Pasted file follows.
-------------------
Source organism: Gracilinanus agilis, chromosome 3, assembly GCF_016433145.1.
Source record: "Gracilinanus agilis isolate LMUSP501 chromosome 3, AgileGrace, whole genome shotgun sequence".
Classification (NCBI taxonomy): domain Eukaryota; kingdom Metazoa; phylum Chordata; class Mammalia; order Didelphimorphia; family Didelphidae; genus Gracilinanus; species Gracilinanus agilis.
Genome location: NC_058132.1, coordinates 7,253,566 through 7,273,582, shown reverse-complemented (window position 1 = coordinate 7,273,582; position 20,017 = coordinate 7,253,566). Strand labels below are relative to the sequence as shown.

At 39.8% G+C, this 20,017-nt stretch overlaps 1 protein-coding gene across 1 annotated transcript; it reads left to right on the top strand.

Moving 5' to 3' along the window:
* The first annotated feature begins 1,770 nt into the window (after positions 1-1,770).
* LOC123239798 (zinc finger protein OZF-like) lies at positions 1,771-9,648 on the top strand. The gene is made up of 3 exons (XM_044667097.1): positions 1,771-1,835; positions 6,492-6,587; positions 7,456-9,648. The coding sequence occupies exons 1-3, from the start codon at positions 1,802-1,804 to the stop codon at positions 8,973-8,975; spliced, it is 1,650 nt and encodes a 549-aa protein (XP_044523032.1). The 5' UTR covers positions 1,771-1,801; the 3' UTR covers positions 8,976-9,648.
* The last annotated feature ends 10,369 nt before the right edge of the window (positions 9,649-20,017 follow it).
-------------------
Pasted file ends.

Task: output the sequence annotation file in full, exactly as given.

Source organism: Gracilinanus agilis, chromosome 3, assembly GCF_016433145.1.
Source record: "Gracilinanus agilis isolate LMUSP501 chromosome 3, AgileGrace, whole genome shotgun sequence".
Classification (NCBI taxonomy): domain Eukaryota; kingdom Metazoa; phylum Chordata; class Mammalia; order Didelphimorphia; family Didelphidae; genus Gracilinanus; species Gracilinanus agilis.
Genome location: NC_058132.1, coordinates 7,253,566 through 7,273,582, shown reverse-complemented (window position 1 = coordinate 7,273,582; position 20,017 = coordinate 7,253,566). Strand labels below are relative to the sequence as shown.

At 39.8% G+C, this 20,017-nt stretch overlaps 1 protein-coding gene across 1 annotated transcript; it reads left to right on the top strand.

Moving 5' to 3' along the window:
* The first annotated feature begins 1,770 nt into the window (after positions 1-1,770).
* LOC123239798 (zinc finger protein OZF-like) lies at positions 1,771-9,648 on the top strand. The gene is made up of 3 exons (XM_044667097.1): positions 1,771-1,835; positions 6,492-6,587; positions 7,456-9,648. The coding sequence occupies exons 1-3, from the start codon at positions 1,802-1,804 to the stop codon at positions 8,973-8,975; spliced, it is 1,650 nt and encodes a 549-aa protein (XP_044523032.1). The 5' UTR covers positions 1,771-1,801; the 3' UTR covers positions 8,976-9,648.
* The last annotated feature ends 10,369 nt before the right edge of the window (positions 9,649-20,017 follow it).